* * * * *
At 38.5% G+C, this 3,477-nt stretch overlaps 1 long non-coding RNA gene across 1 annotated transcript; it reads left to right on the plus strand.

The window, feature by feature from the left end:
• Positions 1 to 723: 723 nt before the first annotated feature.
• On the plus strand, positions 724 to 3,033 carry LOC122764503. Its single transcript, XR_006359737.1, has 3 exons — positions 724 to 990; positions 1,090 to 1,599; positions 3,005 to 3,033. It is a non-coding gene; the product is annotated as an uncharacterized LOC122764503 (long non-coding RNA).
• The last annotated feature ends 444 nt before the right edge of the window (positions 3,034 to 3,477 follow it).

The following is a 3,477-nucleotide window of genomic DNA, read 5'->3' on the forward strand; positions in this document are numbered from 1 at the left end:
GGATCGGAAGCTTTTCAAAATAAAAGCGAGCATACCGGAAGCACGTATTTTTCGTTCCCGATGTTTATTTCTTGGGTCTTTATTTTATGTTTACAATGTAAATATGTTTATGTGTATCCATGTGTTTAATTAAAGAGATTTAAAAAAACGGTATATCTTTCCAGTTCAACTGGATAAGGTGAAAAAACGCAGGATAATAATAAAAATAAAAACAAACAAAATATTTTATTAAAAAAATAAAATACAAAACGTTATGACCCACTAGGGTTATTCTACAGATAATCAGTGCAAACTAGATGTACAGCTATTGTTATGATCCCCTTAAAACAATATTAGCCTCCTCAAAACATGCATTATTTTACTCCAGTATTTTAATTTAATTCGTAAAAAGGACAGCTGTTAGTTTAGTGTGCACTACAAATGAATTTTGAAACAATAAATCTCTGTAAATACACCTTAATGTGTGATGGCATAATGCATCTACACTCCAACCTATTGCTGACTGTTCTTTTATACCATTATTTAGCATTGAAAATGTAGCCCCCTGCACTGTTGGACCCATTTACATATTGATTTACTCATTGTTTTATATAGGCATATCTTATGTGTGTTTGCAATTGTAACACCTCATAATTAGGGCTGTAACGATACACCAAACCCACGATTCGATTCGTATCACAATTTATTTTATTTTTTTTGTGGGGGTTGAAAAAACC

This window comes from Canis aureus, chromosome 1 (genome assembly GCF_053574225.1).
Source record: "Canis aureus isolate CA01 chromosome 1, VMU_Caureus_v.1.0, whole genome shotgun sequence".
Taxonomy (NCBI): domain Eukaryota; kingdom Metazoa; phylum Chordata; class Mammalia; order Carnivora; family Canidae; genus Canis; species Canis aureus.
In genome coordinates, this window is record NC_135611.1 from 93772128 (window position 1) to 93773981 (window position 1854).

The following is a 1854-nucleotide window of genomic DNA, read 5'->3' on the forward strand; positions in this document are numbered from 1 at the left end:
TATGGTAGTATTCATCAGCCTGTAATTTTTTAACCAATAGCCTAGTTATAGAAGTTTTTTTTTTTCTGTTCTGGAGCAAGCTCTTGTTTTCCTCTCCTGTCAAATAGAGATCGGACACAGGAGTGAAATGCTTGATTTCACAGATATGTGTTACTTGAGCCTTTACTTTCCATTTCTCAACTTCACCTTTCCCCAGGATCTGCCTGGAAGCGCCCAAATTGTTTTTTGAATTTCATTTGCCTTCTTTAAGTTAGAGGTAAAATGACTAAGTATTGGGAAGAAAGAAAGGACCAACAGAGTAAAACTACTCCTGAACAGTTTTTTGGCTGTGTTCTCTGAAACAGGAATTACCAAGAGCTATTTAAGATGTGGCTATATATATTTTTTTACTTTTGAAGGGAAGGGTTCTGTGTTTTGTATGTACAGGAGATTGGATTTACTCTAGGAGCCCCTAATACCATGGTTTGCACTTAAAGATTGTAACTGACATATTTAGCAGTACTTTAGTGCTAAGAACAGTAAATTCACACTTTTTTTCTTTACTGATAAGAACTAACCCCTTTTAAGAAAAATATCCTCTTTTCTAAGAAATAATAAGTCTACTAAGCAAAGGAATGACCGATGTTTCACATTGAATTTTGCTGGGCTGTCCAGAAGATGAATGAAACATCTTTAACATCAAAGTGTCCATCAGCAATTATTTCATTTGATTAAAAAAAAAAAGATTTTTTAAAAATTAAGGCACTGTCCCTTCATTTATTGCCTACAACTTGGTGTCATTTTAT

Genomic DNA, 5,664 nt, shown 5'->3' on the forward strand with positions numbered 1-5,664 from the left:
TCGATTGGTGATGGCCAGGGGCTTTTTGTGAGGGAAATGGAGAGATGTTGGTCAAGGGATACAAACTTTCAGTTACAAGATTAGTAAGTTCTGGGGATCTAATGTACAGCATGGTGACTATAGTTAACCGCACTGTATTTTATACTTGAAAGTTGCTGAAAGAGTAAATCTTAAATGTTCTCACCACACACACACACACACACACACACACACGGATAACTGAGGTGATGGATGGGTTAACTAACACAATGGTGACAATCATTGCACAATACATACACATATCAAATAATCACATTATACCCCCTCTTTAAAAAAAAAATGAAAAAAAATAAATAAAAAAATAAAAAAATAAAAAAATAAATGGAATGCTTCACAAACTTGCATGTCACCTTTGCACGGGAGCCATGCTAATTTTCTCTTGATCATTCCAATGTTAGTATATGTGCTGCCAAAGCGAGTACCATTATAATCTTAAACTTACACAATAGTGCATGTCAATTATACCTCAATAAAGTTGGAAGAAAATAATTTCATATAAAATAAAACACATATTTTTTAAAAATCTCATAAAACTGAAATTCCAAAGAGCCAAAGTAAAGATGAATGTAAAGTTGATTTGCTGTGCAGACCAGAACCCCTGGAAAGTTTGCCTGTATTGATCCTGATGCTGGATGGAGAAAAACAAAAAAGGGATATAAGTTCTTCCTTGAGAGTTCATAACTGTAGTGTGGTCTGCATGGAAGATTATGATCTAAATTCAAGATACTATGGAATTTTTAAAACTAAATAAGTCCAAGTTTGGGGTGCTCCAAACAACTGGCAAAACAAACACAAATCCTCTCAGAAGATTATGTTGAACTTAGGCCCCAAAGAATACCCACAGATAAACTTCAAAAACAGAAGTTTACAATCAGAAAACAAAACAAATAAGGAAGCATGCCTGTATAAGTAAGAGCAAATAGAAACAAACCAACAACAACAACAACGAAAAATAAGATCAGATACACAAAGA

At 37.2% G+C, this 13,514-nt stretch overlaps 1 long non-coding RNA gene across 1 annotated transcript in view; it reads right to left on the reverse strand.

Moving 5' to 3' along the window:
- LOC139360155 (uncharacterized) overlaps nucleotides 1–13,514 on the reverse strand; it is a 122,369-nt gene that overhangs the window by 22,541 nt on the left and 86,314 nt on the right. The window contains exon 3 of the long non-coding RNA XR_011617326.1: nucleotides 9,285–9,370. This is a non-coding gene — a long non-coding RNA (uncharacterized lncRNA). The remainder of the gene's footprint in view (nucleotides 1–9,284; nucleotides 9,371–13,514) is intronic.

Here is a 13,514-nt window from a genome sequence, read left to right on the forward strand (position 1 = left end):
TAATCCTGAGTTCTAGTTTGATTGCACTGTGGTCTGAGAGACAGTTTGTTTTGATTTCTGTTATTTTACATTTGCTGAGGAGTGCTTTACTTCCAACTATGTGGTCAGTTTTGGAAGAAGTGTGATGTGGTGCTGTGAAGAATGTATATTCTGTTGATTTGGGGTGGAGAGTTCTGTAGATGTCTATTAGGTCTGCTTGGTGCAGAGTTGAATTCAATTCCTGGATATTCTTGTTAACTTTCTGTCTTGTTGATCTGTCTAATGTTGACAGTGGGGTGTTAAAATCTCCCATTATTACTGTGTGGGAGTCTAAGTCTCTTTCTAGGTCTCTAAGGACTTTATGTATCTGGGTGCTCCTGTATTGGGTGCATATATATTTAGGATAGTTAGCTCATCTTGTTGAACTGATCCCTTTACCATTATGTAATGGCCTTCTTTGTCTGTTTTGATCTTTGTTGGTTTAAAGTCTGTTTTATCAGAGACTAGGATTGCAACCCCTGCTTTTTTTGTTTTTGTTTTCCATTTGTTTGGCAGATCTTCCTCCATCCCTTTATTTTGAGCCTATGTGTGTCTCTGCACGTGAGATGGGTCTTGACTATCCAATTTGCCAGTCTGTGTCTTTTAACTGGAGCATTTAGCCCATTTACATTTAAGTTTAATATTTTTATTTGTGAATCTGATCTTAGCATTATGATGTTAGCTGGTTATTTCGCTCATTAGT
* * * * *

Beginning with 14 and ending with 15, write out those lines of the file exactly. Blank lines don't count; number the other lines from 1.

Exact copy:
Genomic DNA, 5,664 nt, shown 5'->3' on the forward strand with positions numbered 1-5,664 from the left:
TCGATTGGTGATGGCCAGGGGCTTTTTGTGAGGGAAATGGAGAGATGTTGGTCAAGGGATACAAACTTTCAGTTACAAGATTAGTAAGTTCTGGGGATCTAATGTACAGCATGGTGACTATAGTTAACCGCACTGTATTTTATACTTGAAAGTTGCTGAAAGAGTAAATCTTAAATGTTCTCACCACACACACACACACACACACACACACACGGATAACTGAGGTGATGGATGGGTTAACTAACACAATGGTGACAATCATTGCACAATACATACACATATCAAATAATCACATTATACCCCCTCTTTAAAAAAAAAATGAAAAAAAATAAATAAAAAAATAAAAAAATAAAAAAATAAATGGAATGCTTCACAAACTTGCATGTCACCTTTGCACGGGAGCCATGCTAATTTTCTCTTGATCATTCCAATGTTAGTATATGTGCTGCCAAAGCGAGTACCATTATAATCTTAAACTTACACAATAGTGCATGTCAATTATACCTCAATAAAGTTGGAAGAAAATAATTTCATATAAAATAAAACACATATTTTTTAAAAATCTCATAAAACTGAAATTCCAAAGAGCCAAAGTAAAGATGAATGTAAAGTTGATTTGCTGTGCAGACCAGAACCCCTGGAAAGTTTGCCTGTATTGATCCTGATGCTGGATGGAGAAAAACAAAAAAGGGATATAAGTTCTTCCTTGAGAGTTCATAACTGTAGTGTGGTCTGCATGGAAGATTATGATCTAAATTCAAGATACTATGGAATTTTTAAAACTAAATAAGTCCAAGTTTGGGGTGCTCCAAACAACTGGCAAAACAAACACAAATCCTCTCAGAAGATTATGTTGAACTTAGGCCCCAAAGAATACCCACAGATAAACTTCAAAAACAGAAGTTTACAATCAGAAAACAAAACAAATAAGGAAGCATGCCTGTATAAGTAAGAGCAAATAGAAACAAACCAACAACAACAACAACGAAAAATAAGATCAGATACACAAAGA